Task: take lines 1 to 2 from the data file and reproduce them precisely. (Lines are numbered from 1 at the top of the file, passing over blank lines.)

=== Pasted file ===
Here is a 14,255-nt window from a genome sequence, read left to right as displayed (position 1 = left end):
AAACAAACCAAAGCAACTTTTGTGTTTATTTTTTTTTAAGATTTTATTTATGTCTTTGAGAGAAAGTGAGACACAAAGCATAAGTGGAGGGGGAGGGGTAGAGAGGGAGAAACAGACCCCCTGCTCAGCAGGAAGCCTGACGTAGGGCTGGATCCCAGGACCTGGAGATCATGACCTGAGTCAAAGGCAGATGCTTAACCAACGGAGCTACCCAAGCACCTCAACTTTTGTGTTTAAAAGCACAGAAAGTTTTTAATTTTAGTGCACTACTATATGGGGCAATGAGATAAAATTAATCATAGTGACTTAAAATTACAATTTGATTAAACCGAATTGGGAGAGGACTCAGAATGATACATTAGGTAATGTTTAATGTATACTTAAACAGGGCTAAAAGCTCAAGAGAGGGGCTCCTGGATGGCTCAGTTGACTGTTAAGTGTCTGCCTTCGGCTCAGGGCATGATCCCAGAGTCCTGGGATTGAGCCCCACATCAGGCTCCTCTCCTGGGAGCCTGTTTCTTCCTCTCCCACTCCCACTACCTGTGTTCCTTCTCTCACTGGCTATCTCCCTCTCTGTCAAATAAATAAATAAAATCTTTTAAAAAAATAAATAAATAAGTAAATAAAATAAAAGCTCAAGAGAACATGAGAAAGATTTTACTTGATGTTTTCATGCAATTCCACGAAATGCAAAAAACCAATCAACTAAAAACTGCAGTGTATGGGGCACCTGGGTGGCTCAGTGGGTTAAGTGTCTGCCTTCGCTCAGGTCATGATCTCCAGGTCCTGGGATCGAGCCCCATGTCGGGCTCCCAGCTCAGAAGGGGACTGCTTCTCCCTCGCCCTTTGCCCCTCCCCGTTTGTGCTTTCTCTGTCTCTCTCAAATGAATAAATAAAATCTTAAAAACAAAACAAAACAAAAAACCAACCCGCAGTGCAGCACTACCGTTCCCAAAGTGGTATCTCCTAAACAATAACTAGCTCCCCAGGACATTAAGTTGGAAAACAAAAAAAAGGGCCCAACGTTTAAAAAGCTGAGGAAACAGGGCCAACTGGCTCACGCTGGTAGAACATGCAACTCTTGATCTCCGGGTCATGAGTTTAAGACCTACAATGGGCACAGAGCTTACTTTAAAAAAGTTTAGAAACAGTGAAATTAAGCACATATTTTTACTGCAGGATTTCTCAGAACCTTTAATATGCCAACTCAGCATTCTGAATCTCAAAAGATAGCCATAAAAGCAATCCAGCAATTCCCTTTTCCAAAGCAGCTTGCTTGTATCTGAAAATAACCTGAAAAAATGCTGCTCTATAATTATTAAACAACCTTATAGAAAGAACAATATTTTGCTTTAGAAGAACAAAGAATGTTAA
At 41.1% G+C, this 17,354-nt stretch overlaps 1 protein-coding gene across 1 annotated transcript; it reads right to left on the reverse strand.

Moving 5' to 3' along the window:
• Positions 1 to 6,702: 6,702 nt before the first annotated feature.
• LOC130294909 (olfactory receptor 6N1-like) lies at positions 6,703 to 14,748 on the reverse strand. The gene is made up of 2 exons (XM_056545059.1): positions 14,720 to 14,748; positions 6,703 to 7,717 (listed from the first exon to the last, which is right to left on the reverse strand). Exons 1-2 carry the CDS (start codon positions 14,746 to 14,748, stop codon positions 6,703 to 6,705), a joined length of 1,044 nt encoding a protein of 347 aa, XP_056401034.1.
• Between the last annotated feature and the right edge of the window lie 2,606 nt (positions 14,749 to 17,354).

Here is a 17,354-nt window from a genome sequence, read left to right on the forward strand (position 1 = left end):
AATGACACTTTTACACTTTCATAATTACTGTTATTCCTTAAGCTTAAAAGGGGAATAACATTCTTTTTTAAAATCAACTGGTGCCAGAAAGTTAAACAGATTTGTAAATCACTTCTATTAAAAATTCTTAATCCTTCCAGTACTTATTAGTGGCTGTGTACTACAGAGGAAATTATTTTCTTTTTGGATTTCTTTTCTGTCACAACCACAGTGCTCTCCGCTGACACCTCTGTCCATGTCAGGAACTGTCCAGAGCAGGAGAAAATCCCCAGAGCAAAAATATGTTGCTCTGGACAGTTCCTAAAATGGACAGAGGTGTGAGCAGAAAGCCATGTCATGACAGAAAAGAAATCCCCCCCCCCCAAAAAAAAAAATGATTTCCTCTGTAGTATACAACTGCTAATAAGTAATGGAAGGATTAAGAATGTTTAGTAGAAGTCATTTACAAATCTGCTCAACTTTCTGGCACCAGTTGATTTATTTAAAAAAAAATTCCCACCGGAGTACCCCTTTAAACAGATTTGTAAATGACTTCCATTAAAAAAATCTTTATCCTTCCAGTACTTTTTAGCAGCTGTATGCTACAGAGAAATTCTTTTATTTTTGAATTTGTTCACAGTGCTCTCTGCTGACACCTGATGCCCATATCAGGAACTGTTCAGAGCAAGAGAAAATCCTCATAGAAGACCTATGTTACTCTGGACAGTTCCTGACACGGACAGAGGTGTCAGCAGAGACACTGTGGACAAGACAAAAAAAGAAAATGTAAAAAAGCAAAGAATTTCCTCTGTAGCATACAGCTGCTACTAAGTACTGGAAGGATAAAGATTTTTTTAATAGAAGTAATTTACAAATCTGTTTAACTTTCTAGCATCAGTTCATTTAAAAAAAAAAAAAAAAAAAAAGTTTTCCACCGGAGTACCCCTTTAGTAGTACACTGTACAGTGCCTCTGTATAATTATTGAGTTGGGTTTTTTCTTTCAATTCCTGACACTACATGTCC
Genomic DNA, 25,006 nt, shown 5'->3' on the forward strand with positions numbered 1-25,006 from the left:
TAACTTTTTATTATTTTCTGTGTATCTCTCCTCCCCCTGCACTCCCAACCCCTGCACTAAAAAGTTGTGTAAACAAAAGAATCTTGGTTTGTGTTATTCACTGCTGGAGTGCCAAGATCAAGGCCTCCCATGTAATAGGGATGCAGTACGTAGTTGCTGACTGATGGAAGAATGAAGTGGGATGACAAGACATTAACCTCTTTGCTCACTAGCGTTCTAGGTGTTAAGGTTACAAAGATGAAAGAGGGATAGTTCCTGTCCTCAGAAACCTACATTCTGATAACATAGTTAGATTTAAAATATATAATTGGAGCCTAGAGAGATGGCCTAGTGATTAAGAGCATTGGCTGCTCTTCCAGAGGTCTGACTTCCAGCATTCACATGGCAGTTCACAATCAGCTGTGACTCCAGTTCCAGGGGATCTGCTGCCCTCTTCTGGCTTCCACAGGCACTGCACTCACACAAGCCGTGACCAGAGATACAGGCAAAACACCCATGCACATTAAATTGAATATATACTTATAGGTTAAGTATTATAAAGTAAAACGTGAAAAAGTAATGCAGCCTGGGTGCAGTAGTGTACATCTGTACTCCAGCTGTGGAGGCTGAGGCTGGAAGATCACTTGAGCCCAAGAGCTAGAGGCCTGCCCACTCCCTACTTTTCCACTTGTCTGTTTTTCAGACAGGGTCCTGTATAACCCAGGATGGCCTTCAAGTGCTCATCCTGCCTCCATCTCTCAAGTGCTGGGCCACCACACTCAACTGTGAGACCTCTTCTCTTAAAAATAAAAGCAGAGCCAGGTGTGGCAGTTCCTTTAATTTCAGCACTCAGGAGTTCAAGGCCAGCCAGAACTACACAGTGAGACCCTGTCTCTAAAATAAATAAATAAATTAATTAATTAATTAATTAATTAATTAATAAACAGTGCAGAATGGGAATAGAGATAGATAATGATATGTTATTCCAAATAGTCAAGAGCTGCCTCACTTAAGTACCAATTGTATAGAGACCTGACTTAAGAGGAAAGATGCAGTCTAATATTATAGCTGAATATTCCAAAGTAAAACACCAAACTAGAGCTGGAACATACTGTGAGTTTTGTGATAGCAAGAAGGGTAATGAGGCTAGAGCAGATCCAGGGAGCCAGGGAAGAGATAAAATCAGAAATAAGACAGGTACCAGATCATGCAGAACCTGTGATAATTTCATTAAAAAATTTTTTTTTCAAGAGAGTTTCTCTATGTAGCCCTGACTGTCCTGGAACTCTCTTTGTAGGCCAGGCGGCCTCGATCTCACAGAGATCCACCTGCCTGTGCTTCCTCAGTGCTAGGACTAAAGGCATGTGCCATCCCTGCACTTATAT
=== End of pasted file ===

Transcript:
Here is a 14,255-nt window from a genome sequence, read left to right as displayed (position 1 = left end):
AAACAAACCAAAGCAACTTTTGTGTTTATTTTTTTTTAAGATTTTATTTATGTCTTTGAGAGAAAGTGAGACACAAAGCATAAGTGGAGGGGGAGGGGTAGAGAGGGAGAAACAGACCCCCTGCTCAGCAGGAAGCCTGACGTAGGGCTGGATCCCAGGACCTGGAGATCATGACCTGAGTCAAAGGCAGATGCTTAACCAACGGAGCTACCCAAGCACCTCAACTTTTGTGTTTAAAAGCACAGAAAGTTTTTAATTTTAGTGCACTACTATATGGGGCAATGAGATAAAATTAATCATAGTGACTTAAAATTACAATTTGATTAAACCGAATTGGGAGAGGACTCAGAATGATACATTAGGTAATGTTTAATGTATACTTAAACAGGGCTAAAAGCTCAAGAGAGGGGCTCCTGGATGGCTCAGTTGACTGTTAAGTGTCTGCCTTCGGCTCAGGGCATGATCCCAGAGTCCTGGGATTGAGCCCCACATCAGGCTCCTCTCCTGGGAGCCTGTTTCTTCCTCTCCCACTCCCACTACCTGTGTTCCTTCTCTCACTGGCTATCTCCCTCTCTGTCAAATAAATAAATAAAATCTTTTAAAAAAATAAATAAATAAGTAAATAAAATAAAAGCTCAAGAGAACATGAGAAAGATTTTACTTGATGTTTTCATGCAATTCCACGAAATGCAAAAAACCAATCAACTAAAAACTGCAGTGTATGGGGCACCTGGGTGGCTCAGTGGGTTAAGTGTCTGCCTTCGCTCAGGTCATGATCTCCAGGTCCTGGGATCGAGCCCCATGTCGGGCTCCCAGCTCAGAAGGGGACTGCTTCTCCCTCGCCCTTTGCCCCTCCCCGTTTGTGCTTTCTCTGTCTCTCTCAAATGAATAAATAAAATCTTAAAAACAAAACAAAACAAAAAACCAACCCGCAGTGCAGCACTACCGTTCCCAAAGTGGTATCTCCTAAACAATAACTAGCTCCCCAGGACATTAAGTTGGAAAACAAAAAAAAGGGCCCAACGTTTAAAAAGCTGAGGAAACAGGGCCAACTGGCTCACGCTGGTAGAACATGCAACTCTTGATCTCCGGGTCATGAGTTTAAGACCTACAATGGGCACAGAGCTTACTTTAAAAAAGTTTAGAAACAGTGAAATTAAGCACATATTTTTACTGCAGGATTTCTCAGAACCTTTAATATGCCAACTCAGCATTCTGAATCTCAAAAGATAGCCATAAAAGCAATCCAGCAATTCCCTTTTCCAAAGCAGCTTGCTTGTATCTGAAAATAACCTGAAAAAATGCTGCTCTATAATTATTAAACAACCTTATAGAAAGAACAATATTTTGCTTTAGAAGAACAAAGAATGTTAA